European Royalty discussion

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European Royalty Discussions > Added some titles to the Book Shelf

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message 1: by Jenn (new)

Jenn (jenn_reed) | 19 comments I've added some Fiction and non-fiction titles to the group book shelves. Since the Valois dukes are the royal cousins of the French Valois kings, I've placed them under French Royalty.

Margaret of York is the sister of King Edward IV and Richard III; married to Charles the Bold in 1468, so I've placed her under both British Royalty and French Royalty.


message 2: by Sara W (new)

Sara W (sarawesq) | 2153 comments Awesome! It's great to get some more books that aren't just British added to the shelves. Good call on placing Margaret of York under both British and French - I know I tried to do that with other royal women who crossed country borders (that I was aware of).


message 3: by Angie (new)

Angie | 34 comments I've just found The Brothers of Gwynedd Quartet by Edith Pargeter about medieval Welsh princes. Has anyone read any of them, Sunrise in the West, The Dragon at Noonday, the Hounds of Sunset and Afterglow and Nightfall? I'm curious as I know next to nothing about Wales, although the name Llewelyn does ring a bell, I can't say why. The Brothers of Gwynedd Quartet by Edith Pargeter


message 4: by Misfit (new)

Misfit | 696 comments Hi Angie, I have read The Brothers of G and found it a bit dry. Part of it was that it was written in the first person POV and really limited some of the telling of the story, part being I read them one after the other instead of four separate books so there was some back tracking of the story and lastly I read these shortly after Penman's Welsh Trilogy and it paled in comparison to that. Pargeter also wrote The Heaven Tree Trilogy which though slow paced, the story and prose is so gorgeous it makes up for it. She also writes a medieval mystery series under another name, but I'm drawing a blank on it right now.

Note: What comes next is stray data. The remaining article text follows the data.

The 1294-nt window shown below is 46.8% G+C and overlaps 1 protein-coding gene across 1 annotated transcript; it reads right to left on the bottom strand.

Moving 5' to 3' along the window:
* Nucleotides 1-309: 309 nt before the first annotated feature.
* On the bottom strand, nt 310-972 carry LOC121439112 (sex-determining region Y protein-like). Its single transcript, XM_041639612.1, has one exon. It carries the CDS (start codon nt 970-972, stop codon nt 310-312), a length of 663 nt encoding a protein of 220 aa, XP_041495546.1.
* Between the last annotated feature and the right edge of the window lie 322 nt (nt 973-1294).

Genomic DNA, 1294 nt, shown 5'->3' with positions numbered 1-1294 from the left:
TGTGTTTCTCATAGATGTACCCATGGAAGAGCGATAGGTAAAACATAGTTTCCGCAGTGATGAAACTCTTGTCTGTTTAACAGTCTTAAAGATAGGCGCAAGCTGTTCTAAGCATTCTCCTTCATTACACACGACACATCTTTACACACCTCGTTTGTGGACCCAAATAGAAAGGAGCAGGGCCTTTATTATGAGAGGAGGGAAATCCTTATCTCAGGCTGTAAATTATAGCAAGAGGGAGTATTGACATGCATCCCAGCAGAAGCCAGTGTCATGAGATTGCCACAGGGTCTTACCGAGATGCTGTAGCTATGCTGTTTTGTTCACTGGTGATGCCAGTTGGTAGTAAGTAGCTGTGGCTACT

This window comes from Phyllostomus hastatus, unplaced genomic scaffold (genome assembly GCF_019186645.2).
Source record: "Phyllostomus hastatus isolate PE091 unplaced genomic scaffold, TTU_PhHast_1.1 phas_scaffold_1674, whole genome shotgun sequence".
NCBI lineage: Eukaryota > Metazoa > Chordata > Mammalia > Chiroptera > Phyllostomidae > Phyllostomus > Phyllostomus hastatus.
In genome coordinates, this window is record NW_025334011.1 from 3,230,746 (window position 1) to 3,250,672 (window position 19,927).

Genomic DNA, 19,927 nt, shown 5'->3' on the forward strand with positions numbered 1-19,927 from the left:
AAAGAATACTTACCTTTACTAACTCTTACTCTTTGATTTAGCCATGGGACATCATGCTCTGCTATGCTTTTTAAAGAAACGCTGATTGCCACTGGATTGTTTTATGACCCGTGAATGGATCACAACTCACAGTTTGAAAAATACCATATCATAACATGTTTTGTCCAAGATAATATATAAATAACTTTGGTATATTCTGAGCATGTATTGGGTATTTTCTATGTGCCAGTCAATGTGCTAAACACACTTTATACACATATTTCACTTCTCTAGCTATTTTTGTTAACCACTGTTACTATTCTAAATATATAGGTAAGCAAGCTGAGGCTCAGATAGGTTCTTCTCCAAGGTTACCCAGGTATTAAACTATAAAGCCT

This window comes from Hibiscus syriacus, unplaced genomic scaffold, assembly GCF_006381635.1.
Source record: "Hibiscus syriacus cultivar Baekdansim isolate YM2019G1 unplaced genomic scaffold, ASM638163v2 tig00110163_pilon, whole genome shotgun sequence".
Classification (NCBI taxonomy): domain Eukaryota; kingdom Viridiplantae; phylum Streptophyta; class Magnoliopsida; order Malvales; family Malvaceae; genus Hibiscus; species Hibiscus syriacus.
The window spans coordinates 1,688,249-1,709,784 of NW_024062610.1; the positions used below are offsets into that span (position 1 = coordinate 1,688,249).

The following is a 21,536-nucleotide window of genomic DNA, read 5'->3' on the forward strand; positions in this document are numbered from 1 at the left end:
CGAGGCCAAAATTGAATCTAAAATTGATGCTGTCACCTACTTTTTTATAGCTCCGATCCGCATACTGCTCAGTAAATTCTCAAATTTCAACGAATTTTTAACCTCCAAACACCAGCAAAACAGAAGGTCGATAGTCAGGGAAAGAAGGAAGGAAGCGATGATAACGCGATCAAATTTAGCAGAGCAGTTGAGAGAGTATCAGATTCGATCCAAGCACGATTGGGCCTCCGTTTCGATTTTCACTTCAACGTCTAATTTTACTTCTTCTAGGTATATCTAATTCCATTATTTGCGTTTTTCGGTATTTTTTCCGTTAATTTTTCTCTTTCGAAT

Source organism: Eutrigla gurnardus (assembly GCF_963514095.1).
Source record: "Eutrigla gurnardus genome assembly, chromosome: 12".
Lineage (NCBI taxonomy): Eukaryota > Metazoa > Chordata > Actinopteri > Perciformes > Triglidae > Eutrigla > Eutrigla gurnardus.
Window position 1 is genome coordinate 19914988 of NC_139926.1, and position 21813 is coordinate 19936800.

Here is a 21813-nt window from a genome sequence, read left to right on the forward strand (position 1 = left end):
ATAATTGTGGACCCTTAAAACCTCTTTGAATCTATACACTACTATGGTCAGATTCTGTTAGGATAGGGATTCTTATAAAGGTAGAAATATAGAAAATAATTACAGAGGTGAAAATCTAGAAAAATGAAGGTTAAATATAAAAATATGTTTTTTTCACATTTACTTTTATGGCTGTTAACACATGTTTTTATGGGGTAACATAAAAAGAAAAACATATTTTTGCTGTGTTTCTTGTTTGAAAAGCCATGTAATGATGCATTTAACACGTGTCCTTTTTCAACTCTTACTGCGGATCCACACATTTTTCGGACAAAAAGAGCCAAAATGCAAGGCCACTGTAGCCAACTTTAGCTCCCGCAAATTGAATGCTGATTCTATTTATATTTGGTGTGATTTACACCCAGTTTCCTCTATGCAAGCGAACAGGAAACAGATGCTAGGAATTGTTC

For reading about Wales and the two Llewlyn (The Great and his grandson The Last) I highly recommend Penman's Welsh trilogy, although for those who don't like spoilers stay off the internet and Wik until you're done with the three. In order,

Here Be Dragons
Falls the Shadow
The Reckoning


message 5: by Misfit (new)

Misfit | 696 comments Question about the book shelf -- I'm new here and I'm wondering about the process and who puts them there or can anyone put a book on the shelf? Thanks.


message 6: by Cera (new)

Cera Misfit,

Pargeter's other name is Ellis Peters, under which she wrote the Brother Cadfael mysteries. Sadly, she died in 1995.

I've read most of the Cadfael books and adored them, although I think their view of the 12th century is rather sentimental. I haven't tried her non-mystery historical fiction yet.


message 7: by Misfit (new)

Misfit | 696 comments Thanks Cera, that's the author. I'm not big on historical mysteries so I haven't tried those yet.


message 8: by Sara W (last edited Oct 09, 2008 03:14PM) (new)

Sara W (sarawesq) | 2153 comments Anyone can put books on the shelf, so feel free! Make up new shelf labels as well if you don't find one that you need. You don't have to label them "French royalty", "British royalty", etc., but it would help other people find the books easier.